Now some of you people are backing the pigs wanting to criminalize people for leaving their doors open.



[edit on 22-6-2008 by verylowfrequency]



posted on Jun, 22 2008 @ 01:44 AM
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posted on Jun, 22 2008 @ 02:16 AM
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Originally posted by defcon5

The police have the right to enter a residence at will if they have probable cause to believe that a crime is in process or has been committed in the residence. Leaving the garage open, the keys in the car, and the front door ajar, is a reason for probable cause.



BS. The only probably cause is for the home owner to shoot the intruders for unlawful entry.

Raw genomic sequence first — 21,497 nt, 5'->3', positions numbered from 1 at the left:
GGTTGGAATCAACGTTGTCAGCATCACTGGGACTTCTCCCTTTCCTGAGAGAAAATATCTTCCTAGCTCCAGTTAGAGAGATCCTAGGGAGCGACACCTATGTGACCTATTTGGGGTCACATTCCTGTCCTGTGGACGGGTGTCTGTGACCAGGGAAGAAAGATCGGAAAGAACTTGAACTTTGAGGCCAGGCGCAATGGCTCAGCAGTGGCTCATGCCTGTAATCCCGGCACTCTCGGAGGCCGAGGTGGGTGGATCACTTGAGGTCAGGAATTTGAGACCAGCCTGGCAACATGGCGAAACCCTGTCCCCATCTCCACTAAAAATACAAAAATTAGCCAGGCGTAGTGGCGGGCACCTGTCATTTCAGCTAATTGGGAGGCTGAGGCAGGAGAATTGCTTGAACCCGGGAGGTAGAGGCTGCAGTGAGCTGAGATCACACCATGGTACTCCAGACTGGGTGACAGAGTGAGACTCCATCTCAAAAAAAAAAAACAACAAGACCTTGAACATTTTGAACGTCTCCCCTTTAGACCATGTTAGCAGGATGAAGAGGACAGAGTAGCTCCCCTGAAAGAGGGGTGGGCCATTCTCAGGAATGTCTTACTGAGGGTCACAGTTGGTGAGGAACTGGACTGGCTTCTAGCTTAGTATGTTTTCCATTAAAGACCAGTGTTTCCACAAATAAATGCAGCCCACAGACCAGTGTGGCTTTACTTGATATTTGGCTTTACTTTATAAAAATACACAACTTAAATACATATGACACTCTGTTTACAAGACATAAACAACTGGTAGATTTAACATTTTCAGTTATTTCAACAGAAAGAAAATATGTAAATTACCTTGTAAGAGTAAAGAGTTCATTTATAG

If I was on the jury of the home owner and the cops got shot I would vote for acquittal.


[edit on 22-6-2008 by verylowfrequency]



posted on Jun, 22 2008 @ 02:23 AM
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The officers told Molde his garage door was open, the TV was on, the keys to his truck were left in the ignition and the door to his house was ajar


Sorry but if this guy had the keys to his garage open, keys in the car ignition and door open (with little kids in the house) why aren't we talking about his lack of common sense to lock the door, close the garage and take the keys out of the car.

Sure cops aren't supposed to just walk into your house... but I think if a cop saw all that and didn't do anything and we read the next day about a guy and 4 little kids getting brutally murdered and that cops could have stopped it... the cops would be blamed hardcore.

The reason the cops went into the house (and not call and possibly not lock) is because that looked pretty suspicious. If you were a cop and saw all that you would probably think something suspicious about it... garage door open, keys in car, front door slightly open, tv on... too many indicators that something wasn't right.